RICHARD WORMSER – The Body Looks Familiar. Dell First Edition A156; paperback original; 1st printing, March 1958. A shorter version previously appeared in the September 1957 issue of Cosmopolitan magazine as “The Frame.” Also: Stark House Press, trade paperback, 2017, combined with The Late Mrs. Five, also by Wormser; introduction by Bill Crider.

   After reading I don’t know how many thousands of mystery novels in my lifetime, it seems strange to say this, but all of them have been different in some way from the others. Sometimes in very minor ways, sometimes more. Sometimes a lot more. Like this one.

   In fact, I’m inclined to say that the story line in this one is unique. Absolutely. You can tell me if I’m wrong or not by keeping on reading.

   The problem is, if I tell you what the story line is, it may tell you more than you want to know. For once, the blurbs inside the front cover and on the back cover are rather vague about it. On the other hand, the factor that makes it unique takes place in Chapter One, so if you were to start reading the book yourself, you’d find out soon enough anyway.

   But maybe you’d like to learn what it is that I’m talking about on your own. Hence the following


   Reading any further will reveal essential plot elements that you may not wish to know about in advance.

   What happens in Chapter One? Well, now I’ll tell you. The assistant D.A. for an unnamed city kills the mistress girl friend of the city’s chief of police in the apartment he keeps for her and frames the murder on him. He shoots her right in front of him, taking the chief’s gun away from him by surprise and using it for the deed.

   What’s his motive? Revenge. James Latson, fast on his feet both in the political arena as well as in the bedroom, had taken Dave Corday’s wife away from him. She later committed suicide when she was dumped by Latson, and Corday could not bear the shame of taking her back.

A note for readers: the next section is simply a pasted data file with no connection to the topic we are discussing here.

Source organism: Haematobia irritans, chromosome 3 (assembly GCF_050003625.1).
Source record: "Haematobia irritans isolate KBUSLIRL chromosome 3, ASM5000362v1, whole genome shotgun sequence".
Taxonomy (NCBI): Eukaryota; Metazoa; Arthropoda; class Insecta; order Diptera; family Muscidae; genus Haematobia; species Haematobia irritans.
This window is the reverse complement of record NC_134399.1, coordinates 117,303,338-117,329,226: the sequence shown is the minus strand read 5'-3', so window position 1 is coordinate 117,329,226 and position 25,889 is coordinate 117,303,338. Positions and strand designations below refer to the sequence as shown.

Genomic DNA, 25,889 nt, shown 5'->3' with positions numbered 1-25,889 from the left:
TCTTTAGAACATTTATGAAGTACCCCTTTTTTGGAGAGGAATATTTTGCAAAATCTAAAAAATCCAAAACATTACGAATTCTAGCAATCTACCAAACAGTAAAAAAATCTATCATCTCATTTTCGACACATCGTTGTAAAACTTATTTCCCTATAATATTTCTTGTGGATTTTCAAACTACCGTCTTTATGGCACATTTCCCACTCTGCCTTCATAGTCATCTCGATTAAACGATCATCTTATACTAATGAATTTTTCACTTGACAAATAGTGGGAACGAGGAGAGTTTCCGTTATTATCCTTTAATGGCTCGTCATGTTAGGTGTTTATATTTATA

Whew! With an opening like that, you (the reader) have no way of knowing which way the story is going from there. Of course you’ve got to believe that Corday’s plan has any chance at all of working, and Richard Wormser as the author has his job cut out for him.

   For the most part he’s up to the task, but I have to admit that reading this particular work of crime fiction was like reading a science fiction novel, one for which the “willing suspension of disbelief” is a required element of what the reader has to bring along to the task.

   It’s not a classic, far from it, but it’s not as though reading this book really was a task. It only took a very enjoyable couple of hours, mostly spent in guessing which way the story was going to go next — and usually being wrong about it.

   Richard Wormser, by the way, was born in 1908 and wrote a couple of hardcover detective novels in the mid-1930s before switching to writing for the pulps and slick magazines through the 1940s. Westerns, adventure, mysteries, the whole gamut.

   Mostly he’s remembered, if at all, for the paperback originals, including movie tie-in’s, he did from the late 1950s on to early 1970s. He died in 1977.

[FOOTNOTE] Also shown are the covers for:

The Communist’s Corpse. Smith & Haas, hc, 1935. Series character: Sgt. Jocelyn “Joe” Dixon.

Argosy. April 6, 1940. Includes the story “Detour, Mr. Darwin,” by Richard Wormser. (His name should be discernible in the upper right corner.)

[UPDATE.]   This review was first posted on this blog on November 18, 2008. I’ve reposted it without any changes except for the information about the recent Stark House reprint. I started reading it today, and I said to myself, “This sounds familiar.” It was.